The governor seems off his A-game, and has since the day after he delivered his state of the state/budget message in late January.
That was the day Bharara's office dropped the bombshell that rocked Albany, charging long-time Assembly Speaker Sheldon Silver with corruption. Who would have guessed that the governor would be as rattled as he apparently has been by that?
Cuomo's popularity statewide, a fickle measure to be sure, has dropped by nearly 10 points since December in Quinnipiac University polling. But more revealing is how the public in the latest poll judges the governor on two key policy areas that he's staked out as the most significant of this legislative season.
On ethics reform, more see him as part of the problem rather than of the solution, and by a substantial 54 percent to 38 percent disapprove of how he's handled ethics in state government. Interestingly, the public wants full disclosure of outside income by legislators, which in modified form is part of the two-way deal the governor has crafted.
But the public also strongly favors that the same should apply to income by spouses and significant others, which is not part of the deal. Nor is the creation of a full-time Legislature — Scheiderman's proposal — although the public favors that as well.
What the two-way ethics deal also significantly ignores is equal application to the executive branch. Senate Majority leader Dean Skelos has made a telling point of this, and he's spot-on. ''Our biggest concern is, number one, with the different ethics proposals that have come from the governor ... is what applies to the Legislature should apply to the governor.''
And there is the uncomfortable matter of disclosing the finances of spouses and significant others, which strikes close to home for Cuomo. His partner is Food Network host Sandra Lee. But again, Skelos, who insists that that proviso belongs in any ethics package, is correct when he insists, ''It's not about his friend. She's a wonderful person. This is about equality in terms of disclosure between the executive branch and legislative branch.''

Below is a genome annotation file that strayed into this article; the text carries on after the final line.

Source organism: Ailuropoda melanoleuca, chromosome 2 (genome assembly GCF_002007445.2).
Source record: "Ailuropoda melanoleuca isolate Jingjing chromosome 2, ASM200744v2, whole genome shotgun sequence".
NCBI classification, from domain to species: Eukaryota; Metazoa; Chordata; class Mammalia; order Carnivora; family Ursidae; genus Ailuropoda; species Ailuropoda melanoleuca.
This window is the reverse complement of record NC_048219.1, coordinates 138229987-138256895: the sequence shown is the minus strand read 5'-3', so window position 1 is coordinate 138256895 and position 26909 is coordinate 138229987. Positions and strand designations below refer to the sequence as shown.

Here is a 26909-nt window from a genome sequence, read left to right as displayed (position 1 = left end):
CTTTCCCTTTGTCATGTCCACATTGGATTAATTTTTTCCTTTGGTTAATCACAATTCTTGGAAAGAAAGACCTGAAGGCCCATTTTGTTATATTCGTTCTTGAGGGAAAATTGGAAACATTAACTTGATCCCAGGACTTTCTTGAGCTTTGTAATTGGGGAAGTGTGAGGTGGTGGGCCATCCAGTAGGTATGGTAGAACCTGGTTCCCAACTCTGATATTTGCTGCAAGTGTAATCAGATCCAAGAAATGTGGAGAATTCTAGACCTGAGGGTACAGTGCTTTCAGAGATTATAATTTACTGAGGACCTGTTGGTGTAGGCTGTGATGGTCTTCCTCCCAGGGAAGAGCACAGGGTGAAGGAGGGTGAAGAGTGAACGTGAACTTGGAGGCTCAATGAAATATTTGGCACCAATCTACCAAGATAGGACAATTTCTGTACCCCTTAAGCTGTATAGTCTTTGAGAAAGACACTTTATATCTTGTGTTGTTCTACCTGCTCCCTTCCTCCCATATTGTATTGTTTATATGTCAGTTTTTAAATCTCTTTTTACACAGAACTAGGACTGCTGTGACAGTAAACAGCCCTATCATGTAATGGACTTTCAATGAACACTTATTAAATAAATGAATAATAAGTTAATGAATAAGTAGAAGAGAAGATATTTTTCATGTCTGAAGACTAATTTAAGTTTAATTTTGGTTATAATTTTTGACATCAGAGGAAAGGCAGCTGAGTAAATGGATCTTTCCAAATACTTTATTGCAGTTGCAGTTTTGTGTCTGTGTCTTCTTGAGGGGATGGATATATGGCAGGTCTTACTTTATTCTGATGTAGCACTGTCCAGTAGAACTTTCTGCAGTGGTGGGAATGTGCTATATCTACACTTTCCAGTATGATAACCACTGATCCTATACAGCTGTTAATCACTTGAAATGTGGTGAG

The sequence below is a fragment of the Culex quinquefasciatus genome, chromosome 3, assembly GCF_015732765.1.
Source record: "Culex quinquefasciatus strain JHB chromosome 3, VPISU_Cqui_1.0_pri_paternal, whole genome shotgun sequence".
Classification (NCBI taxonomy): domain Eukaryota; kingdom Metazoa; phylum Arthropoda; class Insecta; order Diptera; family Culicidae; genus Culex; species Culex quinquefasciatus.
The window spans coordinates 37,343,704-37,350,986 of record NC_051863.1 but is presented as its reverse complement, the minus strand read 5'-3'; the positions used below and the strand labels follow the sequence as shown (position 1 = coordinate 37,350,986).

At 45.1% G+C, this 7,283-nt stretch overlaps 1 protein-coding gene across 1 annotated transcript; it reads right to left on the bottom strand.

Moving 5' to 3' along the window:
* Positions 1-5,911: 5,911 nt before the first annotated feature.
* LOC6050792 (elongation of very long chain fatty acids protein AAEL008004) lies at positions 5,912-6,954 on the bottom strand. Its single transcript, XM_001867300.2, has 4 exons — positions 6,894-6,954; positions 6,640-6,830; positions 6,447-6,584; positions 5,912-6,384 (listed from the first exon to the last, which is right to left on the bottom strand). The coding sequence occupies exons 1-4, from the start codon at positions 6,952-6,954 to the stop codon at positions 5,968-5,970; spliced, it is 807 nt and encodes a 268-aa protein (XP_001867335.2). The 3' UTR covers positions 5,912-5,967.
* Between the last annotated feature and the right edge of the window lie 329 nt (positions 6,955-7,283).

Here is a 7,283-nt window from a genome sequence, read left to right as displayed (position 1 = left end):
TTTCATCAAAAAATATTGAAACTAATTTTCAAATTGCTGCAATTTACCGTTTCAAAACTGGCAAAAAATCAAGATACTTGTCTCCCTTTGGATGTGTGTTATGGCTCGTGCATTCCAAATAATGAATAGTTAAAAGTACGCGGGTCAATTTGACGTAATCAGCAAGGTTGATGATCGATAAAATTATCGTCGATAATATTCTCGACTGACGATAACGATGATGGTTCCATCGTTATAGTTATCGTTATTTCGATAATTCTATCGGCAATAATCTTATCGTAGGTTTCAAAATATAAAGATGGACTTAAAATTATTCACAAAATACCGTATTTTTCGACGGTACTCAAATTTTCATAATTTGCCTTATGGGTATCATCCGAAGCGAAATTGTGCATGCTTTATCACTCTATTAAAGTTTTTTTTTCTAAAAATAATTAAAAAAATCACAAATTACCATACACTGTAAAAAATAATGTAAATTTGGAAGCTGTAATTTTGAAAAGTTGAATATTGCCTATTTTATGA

In the Quinnipiac poll, 64 percent say spouses and live-in partners should divulge the source and size of their incomes.
The other key policy area is public education ''reform.'' The public is abandoning him here as well. The poll shows that 55 percent believe the teachers unions can do a better job with education, and only 28 percent say the governor can.
For a governor who has had a remarkable touch in guiding and responding to public opinion and who has closely watched polls throughout his tenure, his growing divergence from the majority public view on these two major policy areas is striking.
Right before the State of the State/budget address, Cuomo was rolling out an announcement a day, all carefully choreographed to promote his image as a pragmatic, middle of the road "Get Things Done" kind of guy.
As LeBrun says, he hasn't been the same since Bharara took out Silver, upsetting the apple cart of power in Albany.
Hard to know if Cuomo's just not used to having to react to someone else (usually Cuomo's handling things so that other people are reacting to him) or if he's really worried that he's next for a police car ride downtown for booking.
Nonetheless the political calculations for Cuomo and his agenda have much changed since he unveiled it officially in January in that set of policy announcements and his State of the State/budget address.
Whereas in January it seemed like a done deal that Cuomo would get almost all of his agenda in the budget, in March the environment exists for him to get very little of it.
But that would mean the Assembly Dems, prodded by the teachers union leadership, would have to stare him down in a battle of wills over his ed reform agenda.
After those same Assembly Dems caved last week on ethics and agreed to a lame ethics reform package that gave Cuomo everything he wanted (i.e., ethics reform that applies to the legislature, not the executive branch), I'm concerned that despite plummeting support in both the Siena and Quinnipiac polls and widespread protest over his education agenda, they're going to cave to him on his education reforms (with teachers union blessing, of course!)
On the other hand, Cuomo has been lashing out at Assembly Dems, claiming Shelly Silver is still running the show, so there's also some indication that budget negotiations on his ed deform agenda aren't going as he'd like.
We need to keep the pressure up - the public protests, the calls to members of the legislature, the social media protests.
We CAN win this battle with Cuomo over education reform - IF we put as much pressure onto the legislature and union leaders to NOT cave to Cuomo as we put on Cuomo TO cave.